He Said, She Said: Couple’s toxic marriage turns friends off Print E-mail
Thursday, 23 March 2017
By Shaun and Pamela Collins
Special to GUIDON
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As a military Family, it’s sometimes hard to meet other couples to do things together.

When we got here my wife and I met another couple, Lynn and Tom, (not their real names) through her work. We all got along well and we would get together for dinner or playing cards now and then. The other couple started having some marital issues, so our activities together dropped off. They are working on their issues, but the last couple of times we saw them, they bickered with each other over simple things. My wife became uncomfortable and told me she didn’t want to do things with them anymore.

I agreed, but now it seems I run into Lynn all over post. At first I made lame excuses, like we were under the weather, or going out of town, but I finally broke down and confessed it was because their bickering made us uncomfortable.
Shaun and Pamela Collins

Apparently, Lynn had not sensed that and was quite hurt. Lynn is now making life difficult for my wife at work. My wife says she can fight her own fights, but I feel responsible. How can I fix this?

HE SAID:  Pam and I, too, find no enjoyment in hanging around with couples who needlessly bicker. We have friends and Family members who seem to deliberately take shots at one another and others who only one of the people seem to engage in this behavior. We find it intolerable to be around, and have diplomatically evaded social contact with them. On occasion they feel we are avoiding them (because we are).

 We have tried to tell them it’s just our schedule, but that only works for so long.

We can tell people they make us uncomfortable, but we don’t have any impact on their marital dynamic. They will communicate the same way no matter what we say.  It has been my experience that people may intellectually understand this, but are rarely able to break the cycle they have created unless they want to change.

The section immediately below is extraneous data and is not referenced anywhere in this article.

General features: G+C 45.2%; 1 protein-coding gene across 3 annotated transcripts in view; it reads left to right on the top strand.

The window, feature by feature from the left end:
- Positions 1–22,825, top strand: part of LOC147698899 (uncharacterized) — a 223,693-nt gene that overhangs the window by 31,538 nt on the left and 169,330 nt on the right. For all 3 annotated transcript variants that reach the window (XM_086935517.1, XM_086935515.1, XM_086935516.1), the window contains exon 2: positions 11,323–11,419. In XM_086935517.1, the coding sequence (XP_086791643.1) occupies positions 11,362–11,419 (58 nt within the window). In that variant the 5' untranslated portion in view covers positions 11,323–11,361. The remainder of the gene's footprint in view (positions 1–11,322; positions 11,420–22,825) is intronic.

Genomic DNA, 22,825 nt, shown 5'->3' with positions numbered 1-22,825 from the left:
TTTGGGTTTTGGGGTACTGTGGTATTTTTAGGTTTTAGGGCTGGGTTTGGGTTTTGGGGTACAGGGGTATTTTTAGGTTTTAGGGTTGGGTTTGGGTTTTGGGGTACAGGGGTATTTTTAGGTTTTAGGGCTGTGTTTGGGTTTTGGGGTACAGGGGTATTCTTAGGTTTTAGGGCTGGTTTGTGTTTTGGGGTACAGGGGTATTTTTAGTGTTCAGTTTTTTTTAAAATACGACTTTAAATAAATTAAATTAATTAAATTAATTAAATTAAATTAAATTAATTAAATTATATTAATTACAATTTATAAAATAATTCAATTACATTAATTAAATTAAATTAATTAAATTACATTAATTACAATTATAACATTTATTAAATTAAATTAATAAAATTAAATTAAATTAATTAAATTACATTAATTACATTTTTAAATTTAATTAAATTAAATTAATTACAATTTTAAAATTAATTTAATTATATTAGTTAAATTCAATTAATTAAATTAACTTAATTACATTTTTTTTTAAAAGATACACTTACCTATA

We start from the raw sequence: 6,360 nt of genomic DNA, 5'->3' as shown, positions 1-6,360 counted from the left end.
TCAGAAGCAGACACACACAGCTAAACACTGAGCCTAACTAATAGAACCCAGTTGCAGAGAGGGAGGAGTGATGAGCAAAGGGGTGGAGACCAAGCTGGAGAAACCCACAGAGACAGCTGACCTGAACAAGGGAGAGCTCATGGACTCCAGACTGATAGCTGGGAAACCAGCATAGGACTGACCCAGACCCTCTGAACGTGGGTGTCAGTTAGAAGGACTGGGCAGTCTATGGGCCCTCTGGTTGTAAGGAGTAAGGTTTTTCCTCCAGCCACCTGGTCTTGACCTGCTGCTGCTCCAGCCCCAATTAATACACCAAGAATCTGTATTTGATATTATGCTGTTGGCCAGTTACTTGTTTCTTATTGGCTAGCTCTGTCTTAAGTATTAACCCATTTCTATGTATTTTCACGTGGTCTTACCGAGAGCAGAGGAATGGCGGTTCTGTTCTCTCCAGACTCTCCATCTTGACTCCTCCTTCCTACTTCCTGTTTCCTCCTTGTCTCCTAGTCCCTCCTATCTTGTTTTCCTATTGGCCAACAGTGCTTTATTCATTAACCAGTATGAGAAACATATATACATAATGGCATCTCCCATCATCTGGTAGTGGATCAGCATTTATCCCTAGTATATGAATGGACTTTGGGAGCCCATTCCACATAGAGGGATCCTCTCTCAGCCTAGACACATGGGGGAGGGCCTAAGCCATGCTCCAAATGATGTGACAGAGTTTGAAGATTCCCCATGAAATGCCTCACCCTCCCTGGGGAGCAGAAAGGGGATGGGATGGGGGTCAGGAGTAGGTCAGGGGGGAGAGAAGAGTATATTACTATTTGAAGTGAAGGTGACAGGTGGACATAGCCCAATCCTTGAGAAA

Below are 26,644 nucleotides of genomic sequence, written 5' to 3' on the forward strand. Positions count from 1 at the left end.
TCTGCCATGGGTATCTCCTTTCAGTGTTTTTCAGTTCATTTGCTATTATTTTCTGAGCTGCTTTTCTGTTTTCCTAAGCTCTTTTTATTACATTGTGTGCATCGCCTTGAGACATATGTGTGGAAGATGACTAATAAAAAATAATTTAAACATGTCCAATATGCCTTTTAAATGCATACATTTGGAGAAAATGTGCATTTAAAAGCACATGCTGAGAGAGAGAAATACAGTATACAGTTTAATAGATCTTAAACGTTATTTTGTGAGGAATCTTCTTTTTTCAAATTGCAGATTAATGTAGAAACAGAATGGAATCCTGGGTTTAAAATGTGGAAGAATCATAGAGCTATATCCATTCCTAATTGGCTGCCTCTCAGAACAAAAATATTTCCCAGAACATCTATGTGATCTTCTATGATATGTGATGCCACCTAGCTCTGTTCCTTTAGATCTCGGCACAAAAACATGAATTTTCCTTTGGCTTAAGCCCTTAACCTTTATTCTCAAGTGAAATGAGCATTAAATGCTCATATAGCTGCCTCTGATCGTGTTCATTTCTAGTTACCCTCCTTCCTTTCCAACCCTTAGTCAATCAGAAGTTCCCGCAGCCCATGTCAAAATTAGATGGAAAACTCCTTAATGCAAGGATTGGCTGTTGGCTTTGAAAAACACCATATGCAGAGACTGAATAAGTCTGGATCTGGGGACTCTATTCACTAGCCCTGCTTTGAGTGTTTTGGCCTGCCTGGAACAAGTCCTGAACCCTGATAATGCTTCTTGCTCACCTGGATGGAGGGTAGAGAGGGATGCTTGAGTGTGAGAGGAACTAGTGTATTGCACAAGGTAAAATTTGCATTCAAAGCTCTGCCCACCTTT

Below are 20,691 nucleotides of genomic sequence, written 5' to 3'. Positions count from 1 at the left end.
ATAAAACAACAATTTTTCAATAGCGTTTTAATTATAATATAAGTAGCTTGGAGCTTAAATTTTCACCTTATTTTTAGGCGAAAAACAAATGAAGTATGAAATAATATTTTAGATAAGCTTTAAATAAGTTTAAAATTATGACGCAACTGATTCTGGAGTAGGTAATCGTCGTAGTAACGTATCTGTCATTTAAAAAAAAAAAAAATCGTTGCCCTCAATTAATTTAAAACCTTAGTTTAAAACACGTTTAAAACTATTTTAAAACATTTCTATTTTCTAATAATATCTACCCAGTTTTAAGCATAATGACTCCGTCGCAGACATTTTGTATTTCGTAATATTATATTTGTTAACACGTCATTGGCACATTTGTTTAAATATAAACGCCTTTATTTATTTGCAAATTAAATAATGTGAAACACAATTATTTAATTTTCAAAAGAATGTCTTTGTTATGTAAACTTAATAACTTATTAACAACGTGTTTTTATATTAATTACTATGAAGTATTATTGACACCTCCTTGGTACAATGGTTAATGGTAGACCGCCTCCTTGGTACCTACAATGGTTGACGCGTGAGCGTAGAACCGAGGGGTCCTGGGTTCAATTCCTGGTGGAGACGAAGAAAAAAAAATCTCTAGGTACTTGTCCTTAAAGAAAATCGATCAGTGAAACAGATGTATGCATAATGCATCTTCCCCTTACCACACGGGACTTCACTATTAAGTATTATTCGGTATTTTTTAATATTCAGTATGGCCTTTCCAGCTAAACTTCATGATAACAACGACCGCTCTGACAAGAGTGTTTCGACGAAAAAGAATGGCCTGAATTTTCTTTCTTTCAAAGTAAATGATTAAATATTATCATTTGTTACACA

I once told a Family member that I was uncomfortable with the way she talks to her husband. She readily agreed and said she is working on it. Five minutes later her husband walked out and the first words out of her mouth were another shot at him.  I shook my head and walked away. The lesson was mine to learn not hers — we cannot change other people, we can only limit the impact we allow them to have in our lives. Healthy boundaries can be our best buffer for toxic people. If they want to hang out with people, they will figure out why everyone avoids them, but if they refuse to treat each other with dignity and respect, you will not change that. Interfering with another couple’s life will never work out for you, or them; it will only create angst and hostility.  

SHE SAID:  Other people’s relationships are an enigma. It is amazing how some couples will treat each other and find no problem with it.  My husband and I have friends and Family that have been married for decades and talk to each other in a way we never would.  Everyone has their own boundaries, and couples establish their own boundaries, also. The reason Lynn probably did not notice the bickering is because it was common for them. They may have been “on their best behavior” the first couple of times you were together, but I suspect the bickering wasn’t triggered by their falling out and is commonplace. Otherwise, she wouldn’t have been surprised when you addressed it.

The question is, should you have addressed it? Relationships are a mystery and, like I said, other relationships are enigmatic. I would have refrained only because nothing good would have come from it.  As cowardly as you might have felt about continuing the dodge, I would have only because at some point they would have gotten the message (I suspect your wife told you the same thing). I would also had considered the fact that it was my wife who would have had to deal with the fallout.  Now that it’s out there, there isn’t much you can do to fix it.  

I’m not sure what Lynn could be doing, but your wife is right. Unless it crosses a boundary where Lynn is creating a hostile work environment, she will just need to ride it out.

 (Editor’s note: Shaun and Pamela Collins were both career Soldiers with a combined history of military service spanning over a half of a century. They have been where you are, so if you are facing a difficult situation, ask them. Send your question to This e-mail address is being protected from spam bots, you need JavaScript enabled to view it This column and other original content from Mr. and Mrs. Collins can be found at http://militarysuccessnetwork.com. The opinions expressed are those of the writers and not necessarily those of the Fort Leonard Wood Public Affairs Office or the GUIDON.)
Last Updated ( Wednesday, 05 April 2017 )